These words are not quite as good brands as invented words, but they will often prove adequate.
Two examples from the computer field are the words WINDOWS and APPLE…. Or are they?
Another point to consider when creating a brand is to at all times keep in mind the image that your are wanting to forge in the public eye. In many cases using words or images that are evocative and carry with them an easy to remember picture work best. It is no coincidence that many strong brands are remembered just as much by their association with an animal, castle, or symbol than for the name itself.
Choosing a Brand – the Don’ts
Some don'ts are:
- Avoid using a surname. You will find it hard to stop other people with the same name from competing with you. Consequently, you will also find it hard to register the brand in most countries.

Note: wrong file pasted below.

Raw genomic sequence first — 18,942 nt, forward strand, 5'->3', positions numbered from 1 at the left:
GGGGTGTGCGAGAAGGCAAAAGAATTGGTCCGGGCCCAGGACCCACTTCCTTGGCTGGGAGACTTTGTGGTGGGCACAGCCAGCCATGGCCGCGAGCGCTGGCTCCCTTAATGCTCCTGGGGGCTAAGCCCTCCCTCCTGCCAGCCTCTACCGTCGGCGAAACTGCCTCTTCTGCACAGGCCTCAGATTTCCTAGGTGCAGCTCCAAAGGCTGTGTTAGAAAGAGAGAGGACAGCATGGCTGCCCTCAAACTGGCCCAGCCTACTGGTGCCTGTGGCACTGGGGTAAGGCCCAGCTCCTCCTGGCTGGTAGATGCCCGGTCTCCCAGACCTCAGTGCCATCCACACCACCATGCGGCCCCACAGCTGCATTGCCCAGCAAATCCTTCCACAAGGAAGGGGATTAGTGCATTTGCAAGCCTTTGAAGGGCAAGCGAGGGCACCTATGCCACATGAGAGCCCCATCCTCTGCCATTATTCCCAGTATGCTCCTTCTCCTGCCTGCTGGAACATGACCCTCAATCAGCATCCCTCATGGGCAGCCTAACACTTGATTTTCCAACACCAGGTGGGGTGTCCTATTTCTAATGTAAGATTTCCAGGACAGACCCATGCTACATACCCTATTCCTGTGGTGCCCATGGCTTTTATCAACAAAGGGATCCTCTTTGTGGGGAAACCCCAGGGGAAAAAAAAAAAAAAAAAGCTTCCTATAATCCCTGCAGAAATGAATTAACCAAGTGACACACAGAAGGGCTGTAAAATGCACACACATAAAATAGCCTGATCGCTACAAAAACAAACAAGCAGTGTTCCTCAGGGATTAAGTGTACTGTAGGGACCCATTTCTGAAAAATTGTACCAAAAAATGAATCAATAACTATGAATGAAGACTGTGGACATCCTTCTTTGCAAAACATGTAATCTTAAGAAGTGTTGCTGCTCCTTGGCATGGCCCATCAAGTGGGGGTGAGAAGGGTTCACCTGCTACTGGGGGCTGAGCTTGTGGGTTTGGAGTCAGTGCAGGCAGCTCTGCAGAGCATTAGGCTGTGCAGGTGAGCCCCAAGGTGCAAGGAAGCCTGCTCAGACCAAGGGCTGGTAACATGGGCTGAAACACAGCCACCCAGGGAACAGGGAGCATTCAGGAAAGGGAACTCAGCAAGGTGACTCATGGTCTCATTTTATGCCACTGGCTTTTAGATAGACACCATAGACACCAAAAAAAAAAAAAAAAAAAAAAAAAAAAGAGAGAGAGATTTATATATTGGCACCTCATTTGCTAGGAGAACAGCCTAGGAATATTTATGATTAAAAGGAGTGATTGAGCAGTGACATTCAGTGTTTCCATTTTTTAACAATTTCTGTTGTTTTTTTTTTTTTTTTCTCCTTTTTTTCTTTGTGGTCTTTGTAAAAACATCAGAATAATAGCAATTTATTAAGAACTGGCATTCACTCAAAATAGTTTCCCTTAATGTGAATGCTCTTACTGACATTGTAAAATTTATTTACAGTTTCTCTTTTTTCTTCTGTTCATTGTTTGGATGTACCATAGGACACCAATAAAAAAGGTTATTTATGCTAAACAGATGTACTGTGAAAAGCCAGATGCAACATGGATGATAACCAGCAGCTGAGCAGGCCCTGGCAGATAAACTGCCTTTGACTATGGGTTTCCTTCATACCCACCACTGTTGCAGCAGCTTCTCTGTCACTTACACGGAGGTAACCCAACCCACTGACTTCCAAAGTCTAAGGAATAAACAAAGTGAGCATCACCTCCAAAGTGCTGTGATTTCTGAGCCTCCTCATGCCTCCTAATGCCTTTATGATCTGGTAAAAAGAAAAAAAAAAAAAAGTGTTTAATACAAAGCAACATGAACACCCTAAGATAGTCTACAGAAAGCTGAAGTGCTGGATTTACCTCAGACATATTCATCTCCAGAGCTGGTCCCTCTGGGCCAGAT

- Avoid geographical names. These cause a number of problems.
- Firstly, you cannot stop other people from using the name as a correct descriptive term.
- Secondly, if you get outside a particular geographical area, the name may no longer be appropriate.
- Thirdly, if you elect to source the product from a different source, you may be in breach of Fair Trading Laws in many countries.
- Avoid all words which simply suggest good features of the product, for example the words best, prime and superior can easily be used by others to describe their goods or services, and therefore are not good brands.
- Short three letter brands are not particularly strong. Although some are well known, such as IBM, and BMW, these have been forced on their owners because the original words used to make up the trademark are descriptive. They are always quite easy to imitate, for example, it would probably be possible to launch a computer under the trademark IBE, without infringing IBM's Intellectual Property rights.